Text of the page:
Estate jewelry is a great gift for anyone who appreciates fine jewelry of the past. Jewelry has always been very popular with many women but estate jewelry ads a sense of uniqueness and personal attachment to a certain piece or style of jewelry. There are a few things that everyone should know before purchasing these rare items. A person must be educated before making a purchase to make sure they get their money’s worth and possibly received a nice return on their investment.
Antique or Estate Jewelry?
Experts frequently designate jewelry created prior to 1920 as being antique. Newer pieces that fall into an identifiable era generally get a vintage jewelry designation. Therefore, it is possible for a piece of estate jewelry to also be listed as antique jewelry. That said, quite obviously not all estate jewelry pieces are also antique or even vintage.
The Seller’s Reputation
Buying period pieces from a reputable jeweler is a key aspect in finding genuine jewelry and not merely nicely done reproductions. The jeweler’s reputation should be based not only on honesty in retail transactions but also on the time that the professional has been in the business. A jeweler with three decades in the field is far more knowledgeable at differentiating a genuine Art Deco piece from an imitation than a newcomer.
Estate jewelry should be unique. Even so, the seller should have some information on a piece’s history. Did the seller purchase it at an antique auction? Did an original owner who is selling a family heirloom bring it in? Is the jewelry a museum piece that the seller took on as a consignment? In short, the more questions the buyer asks, the easier it is to ascertain if an item is real or merely a reproduction. When pieces feature genuine stones, there could be a jewelry certification. It never hurts to ask if one is available.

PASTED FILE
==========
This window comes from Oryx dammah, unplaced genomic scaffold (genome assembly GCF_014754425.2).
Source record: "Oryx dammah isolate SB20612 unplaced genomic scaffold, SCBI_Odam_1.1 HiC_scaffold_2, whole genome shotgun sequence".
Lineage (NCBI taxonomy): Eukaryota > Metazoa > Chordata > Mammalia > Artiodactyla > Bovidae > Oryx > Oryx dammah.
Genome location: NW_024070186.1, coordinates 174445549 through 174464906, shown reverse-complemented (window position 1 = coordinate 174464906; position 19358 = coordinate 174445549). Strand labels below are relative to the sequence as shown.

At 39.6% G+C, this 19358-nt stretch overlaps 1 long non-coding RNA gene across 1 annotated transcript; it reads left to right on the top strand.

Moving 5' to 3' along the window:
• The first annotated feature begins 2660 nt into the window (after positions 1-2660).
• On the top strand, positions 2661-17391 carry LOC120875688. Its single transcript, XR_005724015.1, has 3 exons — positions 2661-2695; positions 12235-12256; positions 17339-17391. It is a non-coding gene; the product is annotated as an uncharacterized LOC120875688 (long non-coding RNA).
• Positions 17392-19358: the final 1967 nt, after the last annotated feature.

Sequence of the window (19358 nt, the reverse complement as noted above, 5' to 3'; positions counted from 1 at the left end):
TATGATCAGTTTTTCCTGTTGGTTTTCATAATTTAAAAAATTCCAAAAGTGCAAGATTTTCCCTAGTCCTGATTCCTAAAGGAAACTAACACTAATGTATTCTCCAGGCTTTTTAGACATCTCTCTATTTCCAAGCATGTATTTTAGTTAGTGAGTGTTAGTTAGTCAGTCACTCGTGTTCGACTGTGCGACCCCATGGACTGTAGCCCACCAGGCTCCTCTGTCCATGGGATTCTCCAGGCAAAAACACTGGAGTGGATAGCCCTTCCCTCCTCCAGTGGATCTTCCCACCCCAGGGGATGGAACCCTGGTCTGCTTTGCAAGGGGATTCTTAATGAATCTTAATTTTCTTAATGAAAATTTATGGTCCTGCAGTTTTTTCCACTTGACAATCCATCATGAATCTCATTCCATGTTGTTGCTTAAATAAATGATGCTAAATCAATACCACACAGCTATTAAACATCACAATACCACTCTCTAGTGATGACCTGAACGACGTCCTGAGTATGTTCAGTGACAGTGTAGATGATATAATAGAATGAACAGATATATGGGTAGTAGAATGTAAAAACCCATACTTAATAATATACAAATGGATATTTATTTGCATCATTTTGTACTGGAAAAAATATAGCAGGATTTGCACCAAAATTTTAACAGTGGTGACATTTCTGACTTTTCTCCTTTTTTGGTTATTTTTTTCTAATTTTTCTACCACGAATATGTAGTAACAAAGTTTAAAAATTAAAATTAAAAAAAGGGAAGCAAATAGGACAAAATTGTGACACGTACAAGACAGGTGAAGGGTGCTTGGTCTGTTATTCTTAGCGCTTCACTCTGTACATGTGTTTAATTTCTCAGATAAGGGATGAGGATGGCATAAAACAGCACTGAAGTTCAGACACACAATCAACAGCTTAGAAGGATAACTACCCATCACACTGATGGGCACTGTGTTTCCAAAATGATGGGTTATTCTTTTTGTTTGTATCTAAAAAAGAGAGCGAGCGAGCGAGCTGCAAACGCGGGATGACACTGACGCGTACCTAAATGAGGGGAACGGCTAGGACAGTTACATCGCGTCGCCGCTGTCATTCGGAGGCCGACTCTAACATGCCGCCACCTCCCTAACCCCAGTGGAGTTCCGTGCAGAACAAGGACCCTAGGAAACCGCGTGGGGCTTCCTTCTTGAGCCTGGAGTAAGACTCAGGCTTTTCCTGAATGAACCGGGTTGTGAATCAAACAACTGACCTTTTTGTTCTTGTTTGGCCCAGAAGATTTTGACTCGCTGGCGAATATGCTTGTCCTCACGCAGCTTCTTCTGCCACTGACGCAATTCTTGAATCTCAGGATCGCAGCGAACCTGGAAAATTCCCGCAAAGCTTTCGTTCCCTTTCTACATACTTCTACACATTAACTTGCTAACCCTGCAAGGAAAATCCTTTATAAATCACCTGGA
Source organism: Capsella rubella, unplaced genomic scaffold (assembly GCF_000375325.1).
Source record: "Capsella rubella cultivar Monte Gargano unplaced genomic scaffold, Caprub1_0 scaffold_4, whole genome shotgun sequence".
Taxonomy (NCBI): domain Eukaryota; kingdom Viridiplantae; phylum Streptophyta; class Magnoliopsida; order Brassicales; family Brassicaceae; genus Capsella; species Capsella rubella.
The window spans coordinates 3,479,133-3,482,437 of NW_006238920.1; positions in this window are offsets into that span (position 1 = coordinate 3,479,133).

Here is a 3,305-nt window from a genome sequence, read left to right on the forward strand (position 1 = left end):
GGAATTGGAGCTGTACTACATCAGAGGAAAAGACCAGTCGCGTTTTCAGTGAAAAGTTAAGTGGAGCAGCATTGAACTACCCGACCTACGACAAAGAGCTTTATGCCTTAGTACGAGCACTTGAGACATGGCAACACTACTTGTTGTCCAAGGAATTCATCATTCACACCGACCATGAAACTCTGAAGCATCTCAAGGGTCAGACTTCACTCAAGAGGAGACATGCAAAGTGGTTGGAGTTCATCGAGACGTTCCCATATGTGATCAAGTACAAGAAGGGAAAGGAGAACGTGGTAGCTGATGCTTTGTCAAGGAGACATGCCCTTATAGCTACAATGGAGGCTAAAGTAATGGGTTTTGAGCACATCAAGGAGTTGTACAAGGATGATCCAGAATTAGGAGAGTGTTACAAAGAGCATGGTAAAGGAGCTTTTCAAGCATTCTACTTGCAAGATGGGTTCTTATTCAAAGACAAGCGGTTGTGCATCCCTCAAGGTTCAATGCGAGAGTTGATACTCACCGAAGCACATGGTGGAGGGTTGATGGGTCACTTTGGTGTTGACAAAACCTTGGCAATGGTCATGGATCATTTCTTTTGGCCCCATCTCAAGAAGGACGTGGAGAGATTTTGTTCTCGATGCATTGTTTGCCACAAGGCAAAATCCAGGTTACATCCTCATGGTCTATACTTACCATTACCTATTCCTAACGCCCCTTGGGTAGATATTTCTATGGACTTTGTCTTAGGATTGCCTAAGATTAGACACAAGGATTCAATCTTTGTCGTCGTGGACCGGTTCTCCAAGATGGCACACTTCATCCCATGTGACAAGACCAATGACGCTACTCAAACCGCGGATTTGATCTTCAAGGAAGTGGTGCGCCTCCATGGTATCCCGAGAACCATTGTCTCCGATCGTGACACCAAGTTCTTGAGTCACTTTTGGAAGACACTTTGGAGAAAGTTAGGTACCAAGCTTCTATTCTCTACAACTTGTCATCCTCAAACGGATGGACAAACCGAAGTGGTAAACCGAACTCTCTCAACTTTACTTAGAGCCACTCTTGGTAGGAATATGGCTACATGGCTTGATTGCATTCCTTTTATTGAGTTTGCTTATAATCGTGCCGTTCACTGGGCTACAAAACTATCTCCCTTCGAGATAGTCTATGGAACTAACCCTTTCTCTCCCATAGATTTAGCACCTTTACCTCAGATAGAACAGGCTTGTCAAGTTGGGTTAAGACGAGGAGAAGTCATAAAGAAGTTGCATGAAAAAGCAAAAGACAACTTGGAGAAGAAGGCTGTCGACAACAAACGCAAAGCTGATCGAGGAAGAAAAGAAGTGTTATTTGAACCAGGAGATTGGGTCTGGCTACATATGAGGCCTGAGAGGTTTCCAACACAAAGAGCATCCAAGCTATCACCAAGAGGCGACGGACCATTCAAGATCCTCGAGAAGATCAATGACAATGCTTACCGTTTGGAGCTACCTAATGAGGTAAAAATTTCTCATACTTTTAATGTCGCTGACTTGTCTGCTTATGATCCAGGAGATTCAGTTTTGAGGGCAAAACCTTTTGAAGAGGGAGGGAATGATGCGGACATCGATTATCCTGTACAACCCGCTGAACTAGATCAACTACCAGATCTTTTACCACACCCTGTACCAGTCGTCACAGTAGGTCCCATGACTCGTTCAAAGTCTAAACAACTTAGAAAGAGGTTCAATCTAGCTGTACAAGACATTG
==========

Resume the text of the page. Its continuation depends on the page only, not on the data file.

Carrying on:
Bringing a Loupe, Estate Jewelry Is Rarely Shiny
“Patina” is a buzzword that experienced jewelry hunters use when describing the looks of their finds. It refers to the appearance of an item that has experienced decades of use. Estate jewelry should look somewhat worn. There may be scratches and scuff marks. However, it is possible for a genuine item to look almost brand new. Frequently this occurs when a piece has been professionally restored. It is rare that a seller undertakes this process before listing any piece of estate jewelry. If the item that the buyer is considering looks too new, it is time to ask about a possible restoration and the accompanying paperwork describing it.
It never hurts to examine a piece of estate jewelry with a loupe. In addition to scratches and dents, the buyer might find a signature, metal stamp or artisan symbol. Moreover, if the buyer takes the time to learn about period-specific gold content and diamond cuts, it gets easier to identify genuine estate jewelry from knock-offs.